Archive for the ‘Education’ Category

‘Miracle Child’ of Public Drinker Earns a Full Scholarship to MIT
July 16, 2006

THE NEW YORK SUN—July 17, 2006

OFF TO COLLEGE Cristen Blair Chinea, 18, and her mother, Belinda Chinea

OFF TO COLLEGE Cristen Blair Chinea, 18, and her mother, Belinda Chinea

If you’ve ever walked through Union Square Park, you probably noticed Belinda and Joey. On most days, you could find them there getting drunk. Not the falling down kind of drunk, but drunk enough. Belinda started the day with a bottle of vodka, Joey a bottle of something else. On some days the cops would ask them to keep it down. On others, Joey took a trip to the emergency room with a case of the shakes.
At 50, Belinda, who wears her black hair tied back tight, lives with her mother in the same apartment where she grew up, in the Bernard Baruch housing projects on the Lower East Side. (more…)

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City Adds Funds For Catholic, Jewish Schools
July 10, 2006

THE NEW YORK SUN — July 10, 2006

[Brian Leher at WNYC did a segment based on this exclusive story]

The New York City government is starting quietly to fund local parochial schools.

The City Council is allocating $1 million of taxpayer money in this year’s budget to purchase school buses for Jewish schools. Last year, the City Council paid $2.5 million to put computers in Jewish and Catholic schools.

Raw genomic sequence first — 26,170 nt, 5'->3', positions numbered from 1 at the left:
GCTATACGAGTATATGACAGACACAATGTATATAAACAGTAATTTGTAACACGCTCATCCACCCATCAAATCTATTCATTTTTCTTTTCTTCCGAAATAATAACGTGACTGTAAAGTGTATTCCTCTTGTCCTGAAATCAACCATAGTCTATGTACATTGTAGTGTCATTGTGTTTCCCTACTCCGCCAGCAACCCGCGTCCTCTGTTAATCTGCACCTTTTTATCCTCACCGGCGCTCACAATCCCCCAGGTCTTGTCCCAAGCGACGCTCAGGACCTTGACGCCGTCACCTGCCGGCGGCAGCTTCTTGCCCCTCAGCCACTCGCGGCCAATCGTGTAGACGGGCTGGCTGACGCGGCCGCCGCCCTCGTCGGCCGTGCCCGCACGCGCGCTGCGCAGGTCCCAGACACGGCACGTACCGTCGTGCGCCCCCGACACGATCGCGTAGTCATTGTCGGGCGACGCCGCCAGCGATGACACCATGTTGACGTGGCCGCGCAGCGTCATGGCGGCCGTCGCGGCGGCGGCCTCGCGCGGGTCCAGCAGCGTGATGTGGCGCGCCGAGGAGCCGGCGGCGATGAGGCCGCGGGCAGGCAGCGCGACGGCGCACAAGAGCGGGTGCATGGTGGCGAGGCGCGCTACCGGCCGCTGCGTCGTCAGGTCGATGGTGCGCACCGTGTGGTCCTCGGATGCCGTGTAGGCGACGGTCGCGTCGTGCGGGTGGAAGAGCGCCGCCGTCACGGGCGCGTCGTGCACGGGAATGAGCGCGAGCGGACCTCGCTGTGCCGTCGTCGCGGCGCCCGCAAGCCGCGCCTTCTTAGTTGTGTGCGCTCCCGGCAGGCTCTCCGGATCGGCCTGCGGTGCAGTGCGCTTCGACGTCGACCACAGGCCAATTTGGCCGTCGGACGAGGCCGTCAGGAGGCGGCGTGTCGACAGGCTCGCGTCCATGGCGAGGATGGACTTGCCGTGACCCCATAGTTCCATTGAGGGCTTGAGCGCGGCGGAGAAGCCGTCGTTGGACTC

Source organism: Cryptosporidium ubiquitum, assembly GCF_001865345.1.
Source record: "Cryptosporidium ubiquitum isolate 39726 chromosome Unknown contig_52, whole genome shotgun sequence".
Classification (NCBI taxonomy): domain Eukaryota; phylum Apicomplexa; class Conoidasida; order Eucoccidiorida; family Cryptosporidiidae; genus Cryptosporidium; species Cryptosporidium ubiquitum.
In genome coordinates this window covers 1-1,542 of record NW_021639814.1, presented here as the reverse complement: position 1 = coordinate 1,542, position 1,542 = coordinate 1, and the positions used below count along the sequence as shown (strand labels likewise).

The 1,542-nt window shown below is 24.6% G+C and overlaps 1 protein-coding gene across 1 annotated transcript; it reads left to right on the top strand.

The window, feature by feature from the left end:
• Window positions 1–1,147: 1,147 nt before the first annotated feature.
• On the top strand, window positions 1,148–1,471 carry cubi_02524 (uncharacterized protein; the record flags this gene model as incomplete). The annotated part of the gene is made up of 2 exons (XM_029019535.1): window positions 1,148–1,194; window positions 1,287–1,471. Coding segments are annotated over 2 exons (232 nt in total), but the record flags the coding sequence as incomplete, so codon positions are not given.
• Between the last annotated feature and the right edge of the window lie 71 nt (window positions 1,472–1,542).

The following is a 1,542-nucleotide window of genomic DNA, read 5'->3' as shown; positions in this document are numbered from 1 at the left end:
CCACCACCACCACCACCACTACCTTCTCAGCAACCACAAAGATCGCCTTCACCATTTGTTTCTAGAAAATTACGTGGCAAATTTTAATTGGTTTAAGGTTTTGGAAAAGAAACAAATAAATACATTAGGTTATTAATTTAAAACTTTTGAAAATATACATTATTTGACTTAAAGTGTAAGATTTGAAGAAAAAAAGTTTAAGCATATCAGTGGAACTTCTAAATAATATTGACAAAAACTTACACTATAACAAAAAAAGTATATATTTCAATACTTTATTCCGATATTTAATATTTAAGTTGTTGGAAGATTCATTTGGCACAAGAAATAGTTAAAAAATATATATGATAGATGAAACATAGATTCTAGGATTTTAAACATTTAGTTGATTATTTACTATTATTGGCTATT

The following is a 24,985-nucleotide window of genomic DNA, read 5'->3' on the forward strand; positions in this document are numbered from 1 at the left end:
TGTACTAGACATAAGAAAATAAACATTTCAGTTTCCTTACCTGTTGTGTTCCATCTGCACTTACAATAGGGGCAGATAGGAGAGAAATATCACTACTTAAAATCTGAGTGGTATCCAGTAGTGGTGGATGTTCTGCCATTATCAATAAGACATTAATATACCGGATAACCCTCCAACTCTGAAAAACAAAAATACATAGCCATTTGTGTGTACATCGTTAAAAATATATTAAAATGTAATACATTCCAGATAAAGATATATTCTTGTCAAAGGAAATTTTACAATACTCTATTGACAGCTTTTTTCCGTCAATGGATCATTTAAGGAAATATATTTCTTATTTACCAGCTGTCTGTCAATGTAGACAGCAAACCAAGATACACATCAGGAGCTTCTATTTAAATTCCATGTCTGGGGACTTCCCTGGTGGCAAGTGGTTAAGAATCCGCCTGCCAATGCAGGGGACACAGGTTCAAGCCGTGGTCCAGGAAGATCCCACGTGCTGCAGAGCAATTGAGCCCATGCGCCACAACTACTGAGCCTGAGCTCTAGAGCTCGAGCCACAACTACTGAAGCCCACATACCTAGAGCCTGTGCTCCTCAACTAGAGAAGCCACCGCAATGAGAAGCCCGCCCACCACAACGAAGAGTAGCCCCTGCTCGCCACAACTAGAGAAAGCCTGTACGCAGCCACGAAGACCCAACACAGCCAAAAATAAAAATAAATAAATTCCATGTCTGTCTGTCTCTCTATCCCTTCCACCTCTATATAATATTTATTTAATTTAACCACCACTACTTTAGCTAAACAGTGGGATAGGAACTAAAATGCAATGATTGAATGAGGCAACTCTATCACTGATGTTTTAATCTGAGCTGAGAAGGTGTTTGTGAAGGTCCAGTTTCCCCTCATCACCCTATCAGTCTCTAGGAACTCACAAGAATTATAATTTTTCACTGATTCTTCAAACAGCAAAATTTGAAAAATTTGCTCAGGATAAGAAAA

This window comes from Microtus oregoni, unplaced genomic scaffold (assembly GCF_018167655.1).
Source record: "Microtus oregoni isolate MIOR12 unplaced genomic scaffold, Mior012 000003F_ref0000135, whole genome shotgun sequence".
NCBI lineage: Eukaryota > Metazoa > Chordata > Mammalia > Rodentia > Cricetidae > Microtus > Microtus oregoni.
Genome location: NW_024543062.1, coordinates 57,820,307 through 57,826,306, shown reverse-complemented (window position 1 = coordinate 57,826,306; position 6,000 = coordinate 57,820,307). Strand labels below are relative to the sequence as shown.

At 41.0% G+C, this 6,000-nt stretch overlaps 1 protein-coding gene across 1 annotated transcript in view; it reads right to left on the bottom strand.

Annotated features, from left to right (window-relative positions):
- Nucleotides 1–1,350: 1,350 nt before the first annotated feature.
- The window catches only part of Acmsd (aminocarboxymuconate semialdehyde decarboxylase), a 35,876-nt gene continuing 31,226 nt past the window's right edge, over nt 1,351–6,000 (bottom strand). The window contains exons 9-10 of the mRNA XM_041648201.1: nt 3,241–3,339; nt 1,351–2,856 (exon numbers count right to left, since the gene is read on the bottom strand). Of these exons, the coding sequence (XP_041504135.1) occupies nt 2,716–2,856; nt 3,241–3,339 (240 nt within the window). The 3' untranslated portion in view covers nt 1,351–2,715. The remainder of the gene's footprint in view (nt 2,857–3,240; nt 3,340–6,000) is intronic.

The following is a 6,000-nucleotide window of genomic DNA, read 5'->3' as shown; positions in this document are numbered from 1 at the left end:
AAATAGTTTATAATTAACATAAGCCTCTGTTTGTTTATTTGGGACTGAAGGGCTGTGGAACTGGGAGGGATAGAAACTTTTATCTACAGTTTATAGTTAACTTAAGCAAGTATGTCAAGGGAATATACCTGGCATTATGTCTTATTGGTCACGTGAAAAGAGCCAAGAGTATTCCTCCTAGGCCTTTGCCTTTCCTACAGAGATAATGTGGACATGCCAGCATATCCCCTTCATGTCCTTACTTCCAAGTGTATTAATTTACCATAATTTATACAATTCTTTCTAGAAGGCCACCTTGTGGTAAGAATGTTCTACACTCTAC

Because the money is tucked into the council’s thick budget, and because the amounts are small relative to the $15 billion a year spent on the city’s public schools, most public school advocates and education experts said that they had not heard about the funding.

Critics call the money pork-barrel spending and argue that any available dollars should go to the public schools, which a New York judge, Leland DeGrasse, has ruled are $23 billion short of the funding they need to provide a sound basic education. Religious school officials argue that they are saving the state money by keeping children out of the public school system, and that it is to the city’s benefit to ensure that that the religious schools continue to operate. Jewish schools have long complained that because their school day starts earlier and finishes later than public schools they need additional transportation. (more…)

Tweed Courthouse’s Math Problem: Graduation Rate Actually Increases
June 30, 2006

THE NEW YORK SUN — June 30, 2006

If the city’s Department of Education received a report card, it would get an “F” in math.

The schools chancellor, Joel Klein, said yesterday that his staff had drastically miscalculated the city’s high school graduation rate – a disclosure that, had it been made months earlier, could have saved Mayor Bloomberg serious embarrassment.

Rather than decreasing slightly, as the city previously reported, the percentage of students graduating on time actually soared to 58% – the highest graduation rate since the department started tracking the number 20 years ago, Mr. Klein said. (more…)

N.Y.’s ‘Survivor’: Getting Into Private Schools
June 19, 2006

THE NEW YORK SUN — June 19, 2006

Perhaps it was only a matter of time before television producers and documentary filmmakers aimed their cameras at what some New York City parents consider a real life version of “Survivor” – getting their children into private schools.